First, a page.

It has been said that it was in the disorder of the second dynasty that vassals appropriated justice to themselves in their treasuries ; making a general proposition was preferred to examining it : it was simpler to say that vassals did not possess than to discover how they possessed. But the courts do not owe their origin to usurpations ; they derive from the earliest settlement, and not from its corruption.
“He who kills a free man,” it is stated in the law of the Bavarians, “shall pay the composition to his family, if he have one ; and if not, he shall pay it to the duke, or to whomever he had petitioned during his lifetime.”  We know what it meant to petition  for a benefice.
“He whose slave has been abducted,” says the German law, “shall go to the prince who is over the abductor in order to obtain composition from him.”
If a centenarius,” it is stated in the decree of Childebert, “finds a thief in anothercentena than his own, or within the confines of our fidèles, and does not drive him out, he will stand in for the thief or purge himself  by oath.”  There was therefore some difference between the territory of the centenarii and that of the fidèles.
This decree of Childebert’s  explains the constitution of Chlothar of the same year, which, issued for the same case and the same situation, differs only in the terms, the constitution calling in truste what the decree calls in terminis fidelium nostrorum. Messrs Bignon and Du Cange,  who have said that in truste referred to the domain of another king, did not get it right.
But to wind up quickly, the second dynasty was neither in disorder nor dying in the time of Charlemagne : no usurpations took place under his reign. If in his time patrimonial courts were established, the convenient system that they are proposing falls of itself.
In a constitution of Pépin, king of Italy,  made for the Franks as well as the Lombards, that prince, after imposing penalties on the counts and other royal officers who err in the exercise of justice, or who delay in dispensing it, orders that, should it occur that a Franc or a Lombard holding a fief is unwilling to dispense justice, the judge in the district to which he belongs will suspend the exercise of his fief, and that in that interval he or his envoy will dispense justice.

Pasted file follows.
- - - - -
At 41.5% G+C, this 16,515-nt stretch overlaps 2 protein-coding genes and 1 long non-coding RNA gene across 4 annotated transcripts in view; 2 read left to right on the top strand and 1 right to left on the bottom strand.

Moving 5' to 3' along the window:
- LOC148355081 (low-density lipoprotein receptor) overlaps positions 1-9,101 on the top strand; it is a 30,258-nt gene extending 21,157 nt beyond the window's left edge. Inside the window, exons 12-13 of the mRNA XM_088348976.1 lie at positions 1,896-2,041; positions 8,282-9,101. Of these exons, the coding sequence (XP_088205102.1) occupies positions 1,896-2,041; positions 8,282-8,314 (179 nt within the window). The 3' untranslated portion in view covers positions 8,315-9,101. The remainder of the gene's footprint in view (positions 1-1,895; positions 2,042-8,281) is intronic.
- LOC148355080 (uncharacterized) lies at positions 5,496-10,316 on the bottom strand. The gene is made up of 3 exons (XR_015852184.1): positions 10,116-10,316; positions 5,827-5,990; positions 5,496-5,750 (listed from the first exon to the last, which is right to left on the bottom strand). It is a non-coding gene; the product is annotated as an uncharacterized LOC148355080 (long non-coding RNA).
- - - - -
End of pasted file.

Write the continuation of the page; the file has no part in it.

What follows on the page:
A capitulary of Charlemagne proves that the kings did not levy the freda everywhere.  Another by the same prince repeals several articles of the Salic, Burgundian, and Roman laws  so that each of his fidèles  will dispense justice similarly. Another by the same prince shows us the feudal rules and feudal court already established.  In terms of another, by Louis the Debonaire, when the holder of a fief does not dispense justice, or prevents its being dispensed, one should live freely at home until justice is dispensed.  I shall further cite two capitularies of Charles the Bald, one from the year 861, where we see private jurisdictions established, judges and officers under them  ; the other from the year 864, where he makes the distinction between his own seigniories and those of private citizens. 
We have no original concessions of fiefs, because they were established by the division we know to have been made among the victors. We can therefore not prove with the original contracts that justice in the beginnings was attached to fiefs ; but if, in the formulas of the confirmations or transfers of these fiefs in perpetuity, we find, as we have said, that justice was established there, it must have been that this right of justice was of the nature of the fief and one of its principal prerogatives.
We have a larger number of documents establishing the patrimonial justice of the churches in their territory than we have proving that of the benefices or fiefs of the leudes or fidèles, for two reasons. The first is that most of the documents extant have been preserved or collected by monks for the use of their monasteries. The second, that the patrimony of the churches having been formed by individual concessions, and a sort of derogation to the established order, it took charters to do that ; whereas the concessions made to the leudes being consequences of the political order, they were not required to have, and even less to preserve, an individual charter. Often even the kings were content to make a simple transfer by the scepter, as appears in the Life of St. Maurus.
But the third formula of Marculfus proves to us sufficiently that the privilege of immunity, and consequently of justice, were common to ecclesiastics and seculars, since it is made for both kinds.